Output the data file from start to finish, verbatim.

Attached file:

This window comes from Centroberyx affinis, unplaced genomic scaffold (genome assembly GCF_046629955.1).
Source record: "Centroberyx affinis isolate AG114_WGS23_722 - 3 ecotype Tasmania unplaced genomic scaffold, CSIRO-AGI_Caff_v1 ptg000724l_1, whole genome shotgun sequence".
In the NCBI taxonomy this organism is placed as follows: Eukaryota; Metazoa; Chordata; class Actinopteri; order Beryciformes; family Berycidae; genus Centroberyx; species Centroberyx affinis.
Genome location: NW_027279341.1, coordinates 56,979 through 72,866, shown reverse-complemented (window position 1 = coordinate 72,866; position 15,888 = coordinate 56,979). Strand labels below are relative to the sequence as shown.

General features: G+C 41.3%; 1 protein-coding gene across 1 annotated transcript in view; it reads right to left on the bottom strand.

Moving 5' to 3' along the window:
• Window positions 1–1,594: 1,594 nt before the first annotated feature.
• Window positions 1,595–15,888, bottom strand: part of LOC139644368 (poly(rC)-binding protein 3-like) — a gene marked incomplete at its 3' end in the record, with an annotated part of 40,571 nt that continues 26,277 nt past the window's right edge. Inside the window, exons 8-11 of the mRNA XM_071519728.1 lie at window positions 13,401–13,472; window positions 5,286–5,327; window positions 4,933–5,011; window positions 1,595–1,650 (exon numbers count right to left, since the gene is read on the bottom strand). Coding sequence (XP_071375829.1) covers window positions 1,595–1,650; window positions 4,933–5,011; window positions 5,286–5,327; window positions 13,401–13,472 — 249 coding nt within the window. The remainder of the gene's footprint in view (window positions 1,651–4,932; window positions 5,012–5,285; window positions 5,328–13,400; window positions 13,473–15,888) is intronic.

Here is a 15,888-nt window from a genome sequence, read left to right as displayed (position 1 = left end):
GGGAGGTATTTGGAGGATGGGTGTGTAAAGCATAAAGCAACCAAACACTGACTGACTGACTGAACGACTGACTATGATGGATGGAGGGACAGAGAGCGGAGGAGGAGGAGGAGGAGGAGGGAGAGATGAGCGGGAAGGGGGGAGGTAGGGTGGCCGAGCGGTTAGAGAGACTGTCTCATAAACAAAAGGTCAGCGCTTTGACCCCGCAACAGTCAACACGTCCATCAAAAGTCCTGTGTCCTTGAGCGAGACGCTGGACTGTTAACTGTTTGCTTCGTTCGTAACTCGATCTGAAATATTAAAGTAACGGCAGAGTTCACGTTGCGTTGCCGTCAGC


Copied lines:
This window comes from Centroberyx affinis, unplaced genomic scaffold (genome assembly GCF_046629955.1).
Source record: "Centroberyx affinis isolate AG114_WGS23_722 - 3 ecotype Tasmania unplaced genomic scaffold, CSIRO-AGI_Caff_v1 ptg000724l_1, whole genome shotgun sequence".
In the NCBI taxonomy this organism is placed as follows: Eukaryota; Metazoa; Chordata; class Actinopteri; order Beryciformes; family Berycidae; genus Centroberyx; species Centroberyx affinis.
Genome location: NW_027279341.1, coordinates 56,979 through 72,866, shown reverse-complemented (window position 1 = coordinate 72,866; position 15,888 = coordinate 56,979). Strand labels below are relative to the sequence as shown.

General features: G+C 41.3%; 1 protein-coding gene across 1 annotated transcript in view; it reads right to left on the bottom strand.

Moving 5' to 3' along the window:
• Window positions 1–1,594: 1,594 nt before the first annotated feature.
• Window positions 1,595–15,888, bottom strand: part of LOC139644368 (poly(rC)-binding protein 3-like) — a gene marked incomplete at its 3' end in the record, with an annotated part of 40,571 nt that continues 26,277 nt past the window's right edge. Inside the window, exons 8-11 of the mRNA XM_071519728.1 lie at window positions 13,401–13,472; window positions 5,286–5,327; window positions 4,933–5,011; window positions 1,595–1,650 (exon numbers count right to left, since the gene is read on the bottom strand). Coding sequence (XP_071375829.1) covers window positions 1,595–1,650; window positions 4,933–5,011; window positions 5,286–5,327; window positions 13,401–13,472 — 249 coding nt within the window. The remainder of the gene's footprint in view (window positions 1,651–4,932; window positions 5,012–5,285; window positions 5,328–13,400; window positions 13,473–15,888) is intronic.

Here is a 15,888-nt window from a genome sequence, read left to right as displayed (position 1 = left end):
GGGAGGTATTTGGAGGATGGGTGTGTAAAGCATAAAGCAACCAAACACTGACTGACTGACTGAACGACTGACTATGATGGATGGAGGGACAGAGAGCGGAGGAGGAGGAGGAGGAGGAGGGAGAGATGAGCGGGAAGGGGGGAGGTAGGGTGGCCGAGCGGTTAGAGAGACTGTCTCATAAACAAAAGGTCAGCGCTTTGACCCCGCAACAGTCAACACGTCCATCAAAAGTCCTGTGTCCTTGAGCGAGACGCTGGACTGTTAACTGTTTGCTTCGTTCGTAACTCGATCTGAAATATTAAAGTAACGGCAGAGTTCACGTTGCGTTGCCGTCAGC